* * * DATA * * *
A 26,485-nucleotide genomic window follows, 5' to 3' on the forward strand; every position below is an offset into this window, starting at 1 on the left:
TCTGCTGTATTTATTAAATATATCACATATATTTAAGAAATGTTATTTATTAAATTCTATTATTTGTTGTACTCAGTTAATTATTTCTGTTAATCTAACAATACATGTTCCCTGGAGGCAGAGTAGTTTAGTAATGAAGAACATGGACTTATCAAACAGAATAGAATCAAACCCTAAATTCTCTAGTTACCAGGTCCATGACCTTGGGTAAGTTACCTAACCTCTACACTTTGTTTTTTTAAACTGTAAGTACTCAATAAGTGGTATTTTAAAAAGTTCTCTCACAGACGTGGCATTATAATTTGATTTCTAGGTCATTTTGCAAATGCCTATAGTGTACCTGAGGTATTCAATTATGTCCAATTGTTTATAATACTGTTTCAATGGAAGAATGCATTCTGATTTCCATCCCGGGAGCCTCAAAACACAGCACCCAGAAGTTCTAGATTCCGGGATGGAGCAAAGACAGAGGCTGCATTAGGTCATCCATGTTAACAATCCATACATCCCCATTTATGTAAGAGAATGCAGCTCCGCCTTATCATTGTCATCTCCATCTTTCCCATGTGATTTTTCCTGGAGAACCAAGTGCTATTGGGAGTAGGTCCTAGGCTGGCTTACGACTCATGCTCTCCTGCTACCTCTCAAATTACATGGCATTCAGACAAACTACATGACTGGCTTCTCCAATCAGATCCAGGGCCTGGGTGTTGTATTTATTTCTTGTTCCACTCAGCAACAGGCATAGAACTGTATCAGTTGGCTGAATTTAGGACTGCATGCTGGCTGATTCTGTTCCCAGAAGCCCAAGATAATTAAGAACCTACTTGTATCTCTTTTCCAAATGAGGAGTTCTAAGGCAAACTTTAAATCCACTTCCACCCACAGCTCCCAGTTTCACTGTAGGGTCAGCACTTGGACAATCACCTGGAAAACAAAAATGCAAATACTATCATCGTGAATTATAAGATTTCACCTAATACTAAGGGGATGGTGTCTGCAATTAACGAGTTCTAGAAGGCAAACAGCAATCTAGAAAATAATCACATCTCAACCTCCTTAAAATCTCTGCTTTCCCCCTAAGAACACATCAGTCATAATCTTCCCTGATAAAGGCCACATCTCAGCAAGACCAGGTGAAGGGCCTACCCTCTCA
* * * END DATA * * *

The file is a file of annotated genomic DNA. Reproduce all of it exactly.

A 26,485-nucleotide genomic window follows, 5' to 3' on the forward strand; every position below is an offset into this window, starting at 1 on the left:
TCTGCTGTATTTATTAAATATATCACATATATTTAAGAAATGTTATTTATTAAATTCTATTATTTGTTGTACTCAGTTAATTATTTCTGTTAATCTAACAATACATGTTCCCTGGAGGCAGAGTAGTTTAGTAATGAAGAACATGGACTTATCAAACAGAATAGAATCAAACCCTAAATTCTCTAGTTACCAGGTCCATGACCTTGGGTAAGTTACCTAACCTCTACACTTTGTTTTTTTAAACTGTAAGTACTCAATAAGTGGTATTTTAAAAAGTTCTCTCACAGACGTGGCATTATAATTTGATTTCTAGGTCATTTTGCAAATGCCTATAGTGTACCTGAGGTATTCAATTATGTCCAATTGTTTATAATACTGTTTCAATGGAAGAATGCATTCTGATTTCCATCCCGGGAGCCTCAAAACACAGCACCCAGAAGTTCTAGATTCCGGGATGGAGCAAAGACAGAGGCTGCATTAGGTCATCCATGTTAACAATCCATACATCCCCATTTATGTAAGAGAATGCAGCTCCGCCTTATCATTGTCATCTCCATCTTTCCCATGTGATTTTTCCTGGAGAACCAAGTGCTATTGGGAGTAGGTCCTAGGCTGGCTTACGACTCATGCTCTCCTGCTACCTCTCAAATTACATGGCATTCAGACAAACTACATGACTGGCTTCTCCAATCAGATCCAGGGCCTGGGTGTTGTATTTATTTCTTGTTCCACTCAGCAACAGGCATAGAACTGTATCAGTTGGCTGAATTTAGGACTGCATGCTGGCTGATTCTGTTCCCAGAAGCCCAAGATAATTAAGAACCTACTTGTATCTCTTTTCCAAATGAGGAGTTCTAAGGCAAACTTTAAATCCACTTCCACCCACAGCTCCCAGTTTCACTGTAGGGTCAGCACTTGGACAATCACCTGGAAAACAAAAATGCAAATACTATCATCGTGAATTATAAGATTTCACCTAATACTAAGGGGATGGTGTCTGCAATTAACGAGTTCTAGAAGGCAAACAGCAATCTAGAAAATAATCACATCTCAACCTCCTTAAAATCTCTGCTTTCCCCCTAAGAACACATCAGTCATAATCTTCCCTGATAAAGGCCACATCTCAGCAAGACCAGGTGAAGGGCCTACCCTCTCA